As this upcoming x86 SoC is aimed at entry-level Android tablets this announcement might not seem to be exciting news at first glance, but it fills a short term need for Intel in their quest for market penetration in the ultramobile space dominated by ARM-based SoCs. The likes of Qualcomm, Apple, Samsung, TI, and others (including Rockchip's RK series) currently account for 90% of the market, all using ARM.
As previously noted, this partnership is very interesting from an industry standpoint, as Intel is sharing their Atom IP with Rockchip to make this happen. Though if you think back, the move is isn't unprecedented... I recall something about a little company called Advanced Micro Devices that produced x86 chips for Intel in the past, and everything seemed to work out OK there...
When might we expect these new products in the Intel chip lineup codenamed SoFIA? Intel states "the dual-core 3G version (is) expected to ship in the fourth quarter of this year, the quad-core 3G version...expected to ship in the first half of 2015, and the LTE version, also due in the first half of next year." And again, this SoC will only be available in low-cost Android tablets under this partnership (though we might speculate on, say, an x86 SoC powered Surface or Ultrabook in the future?).
Subject: General Tech | February 27, 2014 - 03:48 PM | Ken Addison
Tagged: x240, video, tegra, podcast, origin, nvidia, MWC, litecoin, Lenovo, Intel, icera, eos 17 slx, dogecoin, bitcoin, atom, amd, 750ti
PC Perspective Podcast #289 - 02/27/2014
Join us this week as we discuss the Origin PC EOS-17 SLX Gaming Laptop, Mining on a 750Ti, News from MWC and more!
The URL for the podcast is: http://pcper.com/podcast - Share with your friends!
- iTunes - Subscribe to the podcast directly through the Store
- RSS - Subscribe through your regular RSS reader
- MP3 - Direct download link to the MP3 file
Hosts: Ryan Shrout, Jeremy Hellstrom, Josh Walrath and Allyn Malventano
Week in Review:
0:21:48 This podcast is brought to you by Coolermaster, and the CM Storm Pulse-R Gaming Headset
News items of interest:
Hardware/Software Picks of the Week:
Subject: Processors, Mobile | February 24, 2014 - 04:00 AM | Ryan Shrout
Tagged: z3480, PowerVR, MWC 14, MWC, moorefield, merrifield, Intel, atom
Intel also announced an LTE-Advanced modem, the XMM 7260 at Mobile World Congress today.
Last May Intel shared with us details of its new Silvermont architecture, a complete revamp of the Atom brand with an out-of-order design and vastly improved performance per watt. In September we had our first real-hands on with a processor built around Silvermont, code named Bay Trail. The Atom Z37xx and Z36xx products were released and quickly found their way into products like the ASUS T100 convertible notebook. In fact, both the Bay Trail processor and the ASUS T100 took home honors in our end-of-year hardware recognitions.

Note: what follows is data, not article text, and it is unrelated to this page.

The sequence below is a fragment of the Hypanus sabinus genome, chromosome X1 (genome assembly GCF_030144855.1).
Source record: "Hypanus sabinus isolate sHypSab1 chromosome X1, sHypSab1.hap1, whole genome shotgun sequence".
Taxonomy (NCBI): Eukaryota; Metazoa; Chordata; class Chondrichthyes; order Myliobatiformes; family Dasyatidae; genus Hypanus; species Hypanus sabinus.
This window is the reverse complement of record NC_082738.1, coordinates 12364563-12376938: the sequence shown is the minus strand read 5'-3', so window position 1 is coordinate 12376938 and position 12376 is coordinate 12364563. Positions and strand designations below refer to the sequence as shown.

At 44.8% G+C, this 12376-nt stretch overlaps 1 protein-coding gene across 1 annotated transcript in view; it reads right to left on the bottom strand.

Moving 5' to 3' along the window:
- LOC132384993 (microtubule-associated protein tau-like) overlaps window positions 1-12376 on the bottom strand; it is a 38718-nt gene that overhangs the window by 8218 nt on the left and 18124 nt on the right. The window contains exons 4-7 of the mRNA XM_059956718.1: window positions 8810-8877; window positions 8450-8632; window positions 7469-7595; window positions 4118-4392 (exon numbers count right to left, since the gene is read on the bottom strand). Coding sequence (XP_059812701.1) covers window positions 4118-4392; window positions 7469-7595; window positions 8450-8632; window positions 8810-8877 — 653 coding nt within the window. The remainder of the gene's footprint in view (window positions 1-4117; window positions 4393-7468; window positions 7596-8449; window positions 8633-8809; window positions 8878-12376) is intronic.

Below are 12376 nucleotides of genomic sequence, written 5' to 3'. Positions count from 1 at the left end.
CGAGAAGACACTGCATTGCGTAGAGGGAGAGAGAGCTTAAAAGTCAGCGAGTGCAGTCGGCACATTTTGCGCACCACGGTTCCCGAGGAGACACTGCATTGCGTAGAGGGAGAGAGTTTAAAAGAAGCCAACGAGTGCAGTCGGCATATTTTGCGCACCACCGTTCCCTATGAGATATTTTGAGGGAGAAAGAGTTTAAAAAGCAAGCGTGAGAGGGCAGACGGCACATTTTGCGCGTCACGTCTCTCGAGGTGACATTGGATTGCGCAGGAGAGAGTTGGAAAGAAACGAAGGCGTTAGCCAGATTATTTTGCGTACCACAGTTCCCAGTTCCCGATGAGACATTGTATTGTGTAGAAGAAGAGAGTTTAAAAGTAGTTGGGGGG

Today at Mobile World Congress 2014, Intel is officially announcing the Atom Z35xx and Z34xx processors based on the same Silvermont architecture, code named Moorefield and Merrifield respectively. These new processors share the same power efficiency of Bay Trail and excellent performance but have a few changes to showcase.
Though there are many SKUs yet to be revealed for Merrifield and Moorefield, this comparison table gives you a quick idea of how the new Atom Z3480 compares to the previous generation, Atom Z2580 and Clover Trail+.
The Atom Z3480 is a dual core (single module) processor with a clock speed as high as 2.13 GHz. And even though it doesn't have HyperThreading support, the new architecture is definitely faster than the previous product. The cellular radio listed on this table is a separate chip, not integrated into the SoC - at least not yet. PowerVR G6400 quad core/cluster graphics should present performance somewhere near that of the iPhone 5s with support for OpenCL and RenderScript acceleration. Intel claims that this PowerVR architecture will give Merrifield a 2x performance advantages over the graphics system in Clover Trail+. A new image processor allows for 1080p60 video capture (vs 30 FPS before) and support Android 4.4.2 is ready.
Most interestingly, the Merrifield and Moorefield SoCs do not use Intel's HD graphics technology and instead return to the world of Imagination Technology and the PowerVR IP. Specifically, the Merrifield chip, the smaller of the two new offerings from Intel, is using the PowerVR G6400 GPU; the same base technology that powers the A7 SoC from Apple in the iPhone 5s.
A comparison between the Merrifield and Moorefield SoCs reveals the differences between what will likely be targeted smartphone and tablet processors. The Moorefield part uses a pair of modules with a total of four cores, double that of Merrifield, and also includes a slightly higher performance PowerVR GPU option, the G6430.